Seasonal dark streaks on Mars that have become one of the hottest topics in interplanetary research don’t hold much water, according to the latest findings from a NASA spacecraft orbiting Mars.
The new results from NASA’s Mars Odyssey mission rely on ground temperature, measured by infrared imaging using the spacecraft’s Thermal Emission Imaging System (THEMIS). They do not contradict last year’s identification of hydrated salt at these flows, which since their 2011 discovery have been regarded as possible markers for the presence of liquid water on modern Mars. However, the temperature measurements now identify an upper limit on how much water is present at these darkened streaks: about as much as in the driest desert sands on Earth.
When water is present in the spaces between particles of soil or grains of sand, it affects how quickly a patch of ground heats up during the day and cools off at night.
“We used a very sensitive technique to quantify the amount of water associated with these features,” says Christopher Edwards of Northern Arizona University, Flagstaff. “The results are consistent with no moisture at all and set an upper limit at three per cent water.”
The features, called recurring slope lineae or RSL, have been identified at dozens of sites on Mars. A darkening of the ground extends downhill in fingerlike flows during spring or summer, fades away in fall and winter, then repeats the pattern in another year at the same location. The process that causes the streaks to appear is still a puzzle.
“Some type of water-related activity at the uphill end still might be a factor in triggering RSL, but the darkness of the ground is not associated with large amounts of water, either liquid or frozen,” Edwards says. “Totally dry mechanisms for explaining RSL should not be ruled out.”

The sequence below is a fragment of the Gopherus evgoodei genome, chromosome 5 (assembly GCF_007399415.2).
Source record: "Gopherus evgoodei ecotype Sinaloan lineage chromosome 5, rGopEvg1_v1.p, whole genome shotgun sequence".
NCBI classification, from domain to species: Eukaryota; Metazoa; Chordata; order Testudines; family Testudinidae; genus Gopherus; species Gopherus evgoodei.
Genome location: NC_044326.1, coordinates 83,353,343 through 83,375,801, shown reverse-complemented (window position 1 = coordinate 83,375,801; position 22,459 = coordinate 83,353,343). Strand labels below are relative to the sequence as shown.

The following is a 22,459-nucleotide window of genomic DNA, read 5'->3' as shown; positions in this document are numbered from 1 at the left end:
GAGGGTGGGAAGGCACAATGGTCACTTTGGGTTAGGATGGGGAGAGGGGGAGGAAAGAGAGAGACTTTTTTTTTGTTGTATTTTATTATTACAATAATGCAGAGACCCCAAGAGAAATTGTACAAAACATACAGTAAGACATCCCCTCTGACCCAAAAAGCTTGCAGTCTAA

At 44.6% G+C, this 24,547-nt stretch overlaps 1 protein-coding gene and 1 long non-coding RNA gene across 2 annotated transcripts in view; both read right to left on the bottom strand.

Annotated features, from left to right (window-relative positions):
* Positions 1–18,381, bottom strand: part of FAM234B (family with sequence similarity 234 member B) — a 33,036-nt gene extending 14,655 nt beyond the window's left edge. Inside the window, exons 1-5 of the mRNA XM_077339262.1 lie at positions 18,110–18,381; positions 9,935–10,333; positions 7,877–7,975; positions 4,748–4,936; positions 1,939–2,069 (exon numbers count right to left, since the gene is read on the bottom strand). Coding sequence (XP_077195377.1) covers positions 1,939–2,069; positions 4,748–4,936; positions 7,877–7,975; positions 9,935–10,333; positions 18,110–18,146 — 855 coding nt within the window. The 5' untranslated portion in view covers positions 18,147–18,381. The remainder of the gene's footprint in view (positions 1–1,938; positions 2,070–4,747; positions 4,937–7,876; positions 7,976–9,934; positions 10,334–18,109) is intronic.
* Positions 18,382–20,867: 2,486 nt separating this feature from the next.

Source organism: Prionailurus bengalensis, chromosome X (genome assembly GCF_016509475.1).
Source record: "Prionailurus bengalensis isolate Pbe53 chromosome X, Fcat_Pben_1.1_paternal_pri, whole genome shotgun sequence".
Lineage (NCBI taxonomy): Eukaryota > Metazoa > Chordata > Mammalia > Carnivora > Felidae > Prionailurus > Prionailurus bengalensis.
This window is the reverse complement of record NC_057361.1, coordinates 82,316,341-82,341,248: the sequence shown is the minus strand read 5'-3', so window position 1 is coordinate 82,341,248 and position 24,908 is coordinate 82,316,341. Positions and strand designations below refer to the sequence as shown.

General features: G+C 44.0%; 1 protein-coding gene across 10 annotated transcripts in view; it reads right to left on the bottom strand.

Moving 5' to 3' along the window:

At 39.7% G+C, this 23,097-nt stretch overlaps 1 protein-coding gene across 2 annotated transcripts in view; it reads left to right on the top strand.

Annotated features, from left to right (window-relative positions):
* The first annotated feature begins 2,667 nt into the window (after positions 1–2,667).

He and Sylvain Piqueux of NASA’s Jet Propulsion Laboratory, Pasadena, California, analyzed several years of THEMIS infrared observations of a crater-wall region within the large Valles Marineris canyon system on Mars. Numerous RSL features sit close together in some parts of the study region. Edwards and Piqueux compared nighttime temperatures of patches of ground averaging about 44 percent RSL features, in the area, to temperatures of nearby slopes with no RSL. They found no detectable difference, even during seasons when RSL were actively growing.
There is some margin of error in assessing ground temperatures with the multiple THEMIS observations used in this study, enough to leave the possibility that the RSL sites differed undetectably from non-RSL sites by as much as 1.8 degrees Fahrenheit (1 Celsius degree). The researchers used that largest possible difference to calculate the maximum possible amount of water – either liquid or frozen – in the surface material.
How deeply moisture reaches beneath the surface, as well as the amount of water present right at the surface, affects how quickly the surface loses heat. The new study calculates that if RSL have only a wafer-thin layer of water-containing soil, that layer contains no more than about an ounce of water per two pounds of soil (3 grams water per kilogram of soil). That is about the same concentration of water as in the surface material of the Atacama Desert and Antarctic Dry Valleys, the driest places on Earth. If the water-containing layer at RSL is thicker, the amount of water per pound or kilogram of soil would need to be even less, to stay consistent with the temperature measurements.
Previous research identified hydrated salts in the surface composition of RSL sites, with an increase during the season when streaks are active. Hydrated salts hold water molecules affecting the crystalline structure of the salt.
“Our findings are consistent with the presence of hydrated salts, because you can have hydrated salt without having enough for the water to start filling pore spaces between particles,” Edwards says. “Salts can become hydrated by pulling water vapour from the atmosphere, with no need for an underground source of the water.”
“Through additional data and studies, we are learning more about these puzzling seasonal features – narrowing the range of possible explanations,” says Michael Meyer. “It just shows us that we still have much to learn about Mars and its potential as a habitat for life.”
The new study touches on additional factors that add to understanding of RSL, including:
1.) If RSL were seasonal flows of briny water followed by evaporation, annual buildup of crust-forming salt should affect temperature properties. So the lack of a temperature difference between RSL and non-RSL sites is evidence against evaporating brines.
2.) Lack of a temperature difference is also evidence against RSL being cascades of dry material with different thermal properties than the pre-existing slope material, such as would be the case with annual avalanching of powdery dust that accumulates from dusty air.